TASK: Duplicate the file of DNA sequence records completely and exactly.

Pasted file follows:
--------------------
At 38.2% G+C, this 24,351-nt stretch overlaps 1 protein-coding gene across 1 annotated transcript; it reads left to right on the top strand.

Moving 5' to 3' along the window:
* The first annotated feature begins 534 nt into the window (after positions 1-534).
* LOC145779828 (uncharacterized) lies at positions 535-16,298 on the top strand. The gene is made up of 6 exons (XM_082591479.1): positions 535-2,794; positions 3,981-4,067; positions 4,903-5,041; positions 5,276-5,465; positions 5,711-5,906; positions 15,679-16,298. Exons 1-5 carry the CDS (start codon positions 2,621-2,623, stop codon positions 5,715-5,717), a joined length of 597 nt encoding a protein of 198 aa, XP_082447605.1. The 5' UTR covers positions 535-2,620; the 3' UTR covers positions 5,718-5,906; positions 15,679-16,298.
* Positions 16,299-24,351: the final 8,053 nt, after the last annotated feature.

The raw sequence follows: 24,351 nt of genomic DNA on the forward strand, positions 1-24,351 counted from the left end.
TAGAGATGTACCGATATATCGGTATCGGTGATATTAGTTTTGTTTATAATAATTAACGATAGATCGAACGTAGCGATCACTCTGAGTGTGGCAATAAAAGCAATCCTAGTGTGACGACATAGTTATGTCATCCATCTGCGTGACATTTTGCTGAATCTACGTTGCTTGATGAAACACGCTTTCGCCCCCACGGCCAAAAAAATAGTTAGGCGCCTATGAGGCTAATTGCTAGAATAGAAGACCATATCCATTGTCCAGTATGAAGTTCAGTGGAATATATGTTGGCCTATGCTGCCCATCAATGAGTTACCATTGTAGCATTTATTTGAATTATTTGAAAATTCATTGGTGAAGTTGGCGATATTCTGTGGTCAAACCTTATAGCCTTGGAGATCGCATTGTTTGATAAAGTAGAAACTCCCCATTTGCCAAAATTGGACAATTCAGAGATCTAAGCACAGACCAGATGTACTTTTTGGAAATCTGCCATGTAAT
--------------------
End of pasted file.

At 38.2% G+C, this 24,351-nt stretch overlaps 1 protein-coding gene across 1 annotated transcript; it reads left to right on the top strand.

Moving 5' to 3' along the window:
* The first annotated feature begins 534 nt into the window (after positions 1-534).
* LOC145779828 (uncharacterized) lies at positions 535-16,298 on the top strand. The gene is made up of 6 exons (XM_082591479.1): positions 535-2,794; positions 3,981-4,067; positions 4,903-5,041; positions 5,276-5,465; positions 5,711-5,906; positions 15,679-16,298. Exons 1-5 carry the CDS (start codon positions 2,621-2,623, stop codon positions 5,715-5,717), a joined length of 597 nt encoding a protein of 198 aa, XP_082447605.1. The 5' UTR covers positions 535-2,620; the 3' UTR covers positions 5,718-5,906; positions 15,679-16,298.
* Positions 16,299-24,351: the final 8,053 nt, after the last annotated feature.

The raw sequence follows: 24,351 nt of genomic DNA on the forward strand, positions 1-24,351 counted from the left end.
TAGAGATGTACCGATATATCGGTATCGGTGATATTAGTTTTGTTTATAATAATTAACGATAGATCGAACGTAGCGATCACTCTGAGTGTGGCAATAAAAGCAATCCTAGTGTGACGACATAGTTATGTCATCCATCTGCGTGACATTTTGCTGAATCTACGTTGCTTGATGAAACACGCTTTCGCCCCCACGGCCAAAAAAATAGTTAGGCGCCTATGAGGCTAATTGCTAGAATAGAAGACCATATCCATTGTCCAGTATGAAGTTCAGTGGAATATATGTTGGCCTATGCTGCCCATCAATGAGTTACCATTGTAGCATTTATTTGAATTATTTGAAAATTCATTGGTGAAGTTGGCGATATTCTGTGGTCAAACCTTATAGCCTTGGAGATCGCATTGTTTGATAAAGTAGAAACTCCCCATTTGCCAAAATTGGACAATTCAGAGATCTAAGCACAGACCAGATGTACTTTTTGGAAATCTGCCATGTAAT